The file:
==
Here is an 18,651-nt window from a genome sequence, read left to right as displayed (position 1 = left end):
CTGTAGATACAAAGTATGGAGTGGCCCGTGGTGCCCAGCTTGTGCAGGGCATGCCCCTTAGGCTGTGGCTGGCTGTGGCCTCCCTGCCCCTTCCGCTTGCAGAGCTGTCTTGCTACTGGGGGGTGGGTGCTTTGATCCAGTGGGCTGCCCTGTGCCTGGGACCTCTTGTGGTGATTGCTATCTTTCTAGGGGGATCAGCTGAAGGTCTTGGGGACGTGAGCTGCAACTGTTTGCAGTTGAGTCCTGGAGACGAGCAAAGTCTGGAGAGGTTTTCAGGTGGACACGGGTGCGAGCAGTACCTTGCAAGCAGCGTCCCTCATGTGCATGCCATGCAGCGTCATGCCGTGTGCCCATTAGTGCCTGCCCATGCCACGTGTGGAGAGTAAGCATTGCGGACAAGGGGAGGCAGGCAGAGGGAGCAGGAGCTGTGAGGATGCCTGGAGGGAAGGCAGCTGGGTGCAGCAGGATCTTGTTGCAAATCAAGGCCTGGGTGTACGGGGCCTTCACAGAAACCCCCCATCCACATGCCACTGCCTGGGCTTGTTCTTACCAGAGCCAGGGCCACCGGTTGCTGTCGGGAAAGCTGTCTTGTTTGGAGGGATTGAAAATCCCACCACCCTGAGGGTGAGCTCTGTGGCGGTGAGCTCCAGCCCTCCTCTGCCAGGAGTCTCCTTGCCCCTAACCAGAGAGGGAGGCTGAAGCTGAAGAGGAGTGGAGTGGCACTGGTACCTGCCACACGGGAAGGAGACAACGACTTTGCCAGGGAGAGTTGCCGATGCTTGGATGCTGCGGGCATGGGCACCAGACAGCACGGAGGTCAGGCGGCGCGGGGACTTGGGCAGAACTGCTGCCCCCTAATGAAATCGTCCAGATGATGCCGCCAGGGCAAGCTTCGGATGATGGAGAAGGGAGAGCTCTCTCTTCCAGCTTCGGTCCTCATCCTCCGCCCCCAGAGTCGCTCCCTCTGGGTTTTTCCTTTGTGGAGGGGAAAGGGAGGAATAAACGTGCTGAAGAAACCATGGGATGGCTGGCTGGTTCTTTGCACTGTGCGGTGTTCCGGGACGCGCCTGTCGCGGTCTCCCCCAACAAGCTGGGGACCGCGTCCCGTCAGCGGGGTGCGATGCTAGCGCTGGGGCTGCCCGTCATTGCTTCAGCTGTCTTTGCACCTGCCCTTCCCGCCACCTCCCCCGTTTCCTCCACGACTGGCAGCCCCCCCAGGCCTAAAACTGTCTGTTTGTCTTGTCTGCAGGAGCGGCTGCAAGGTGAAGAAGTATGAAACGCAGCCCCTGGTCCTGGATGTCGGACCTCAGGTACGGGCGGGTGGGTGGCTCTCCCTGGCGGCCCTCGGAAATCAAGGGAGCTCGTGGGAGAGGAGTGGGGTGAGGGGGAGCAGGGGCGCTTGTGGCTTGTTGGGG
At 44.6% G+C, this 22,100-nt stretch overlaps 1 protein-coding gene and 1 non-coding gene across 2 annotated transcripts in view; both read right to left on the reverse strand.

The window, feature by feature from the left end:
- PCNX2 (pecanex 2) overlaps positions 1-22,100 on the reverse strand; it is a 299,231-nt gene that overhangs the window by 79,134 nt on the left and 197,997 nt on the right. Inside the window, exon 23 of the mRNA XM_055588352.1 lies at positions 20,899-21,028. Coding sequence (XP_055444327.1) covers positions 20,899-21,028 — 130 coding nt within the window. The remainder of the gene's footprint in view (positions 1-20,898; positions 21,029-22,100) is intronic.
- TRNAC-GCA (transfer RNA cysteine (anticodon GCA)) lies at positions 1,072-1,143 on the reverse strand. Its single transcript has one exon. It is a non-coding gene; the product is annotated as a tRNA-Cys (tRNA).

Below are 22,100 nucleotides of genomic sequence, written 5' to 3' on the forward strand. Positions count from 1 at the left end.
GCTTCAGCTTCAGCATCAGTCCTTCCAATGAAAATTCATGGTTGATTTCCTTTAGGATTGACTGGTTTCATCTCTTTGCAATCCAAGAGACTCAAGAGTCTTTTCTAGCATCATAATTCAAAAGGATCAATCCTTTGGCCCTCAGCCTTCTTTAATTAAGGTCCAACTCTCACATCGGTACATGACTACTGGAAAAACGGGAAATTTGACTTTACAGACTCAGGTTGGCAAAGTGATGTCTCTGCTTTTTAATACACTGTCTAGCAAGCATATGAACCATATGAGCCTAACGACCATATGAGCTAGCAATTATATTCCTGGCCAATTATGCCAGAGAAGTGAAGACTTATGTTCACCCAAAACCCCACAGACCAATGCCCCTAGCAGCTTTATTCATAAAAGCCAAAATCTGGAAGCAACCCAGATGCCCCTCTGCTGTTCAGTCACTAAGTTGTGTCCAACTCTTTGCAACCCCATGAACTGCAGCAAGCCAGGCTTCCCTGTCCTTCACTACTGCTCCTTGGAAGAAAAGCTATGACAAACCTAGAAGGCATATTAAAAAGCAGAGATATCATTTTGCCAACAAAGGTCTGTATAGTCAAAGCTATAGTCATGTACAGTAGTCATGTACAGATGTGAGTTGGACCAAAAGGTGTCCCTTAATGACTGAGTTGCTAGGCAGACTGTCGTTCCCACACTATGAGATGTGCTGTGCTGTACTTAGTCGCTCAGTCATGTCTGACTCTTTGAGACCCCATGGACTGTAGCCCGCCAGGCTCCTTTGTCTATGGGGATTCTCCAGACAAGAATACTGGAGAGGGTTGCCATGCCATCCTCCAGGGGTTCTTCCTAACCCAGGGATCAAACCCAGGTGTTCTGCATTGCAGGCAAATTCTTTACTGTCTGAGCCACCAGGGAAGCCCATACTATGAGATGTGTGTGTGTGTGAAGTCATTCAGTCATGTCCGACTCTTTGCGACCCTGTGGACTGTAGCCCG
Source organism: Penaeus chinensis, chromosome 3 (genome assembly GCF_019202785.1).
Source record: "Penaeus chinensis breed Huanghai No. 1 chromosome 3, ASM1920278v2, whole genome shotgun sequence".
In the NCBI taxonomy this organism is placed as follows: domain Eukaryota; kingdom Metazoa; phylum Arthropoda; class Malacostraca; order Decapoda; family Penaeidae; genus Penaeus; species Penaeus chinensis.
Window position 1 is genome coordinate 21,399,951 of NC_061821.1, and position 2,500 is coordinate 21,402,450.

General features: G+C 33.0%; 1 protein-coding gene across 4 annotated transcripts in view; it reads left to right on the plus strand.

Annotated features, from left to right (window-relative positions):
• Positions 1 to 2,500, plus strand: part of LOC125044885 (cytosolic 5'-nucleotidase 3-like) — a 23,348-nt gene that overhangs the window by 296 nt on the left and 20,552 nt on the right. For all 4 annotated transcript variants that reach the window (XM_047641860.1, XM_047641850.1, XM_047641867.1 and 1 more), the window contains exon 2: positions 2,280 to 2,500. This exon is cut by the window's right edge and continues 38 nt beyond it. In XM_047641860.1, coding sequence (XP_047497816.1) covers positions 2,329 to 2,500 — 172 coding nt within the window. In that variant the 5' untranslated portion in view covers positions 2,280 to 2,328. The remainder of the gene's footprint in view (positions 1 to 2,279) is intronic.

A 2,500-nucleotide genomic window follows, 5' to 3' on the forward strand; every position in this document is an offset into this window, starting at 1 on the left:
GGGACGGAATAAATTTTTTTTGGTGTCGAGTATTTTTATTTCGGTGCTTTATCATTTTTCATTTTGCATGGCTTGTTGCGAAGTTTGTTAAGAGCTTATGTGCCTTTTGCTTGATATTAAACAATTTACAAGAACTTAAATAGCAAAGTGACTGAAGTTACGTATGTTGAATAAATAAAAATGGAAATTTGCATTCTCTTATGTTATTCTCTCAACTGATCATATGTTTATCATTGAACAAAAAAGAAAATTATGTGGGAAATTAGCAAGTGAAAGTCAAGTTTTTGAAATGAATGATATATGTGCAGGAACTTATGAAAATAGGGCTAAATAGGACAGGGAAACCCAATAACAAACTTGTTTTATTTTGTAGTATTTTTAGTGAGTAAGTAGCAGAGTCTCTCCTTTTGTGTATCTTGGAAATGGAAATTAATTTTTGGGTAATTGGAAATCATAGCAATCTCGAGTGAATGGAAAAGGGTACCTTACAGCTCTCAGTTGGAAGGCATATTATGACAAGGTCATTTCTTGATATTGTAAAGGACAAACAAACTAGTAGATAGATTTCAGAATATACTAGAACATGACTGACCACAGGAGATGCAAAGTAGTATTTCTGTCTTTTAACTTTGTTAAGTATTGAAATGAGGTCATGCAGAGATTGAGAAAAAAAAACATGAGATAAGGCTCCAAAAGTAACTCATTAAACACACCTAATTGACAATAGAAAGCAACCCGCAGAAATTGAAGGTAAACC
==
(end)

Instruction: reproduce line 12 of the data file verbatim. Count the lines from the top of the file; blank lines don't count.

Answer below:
Window position 1 is genome coordinate 21,399,951 of NC_061821.1, and position 2,500 is coordinate 21,402,450.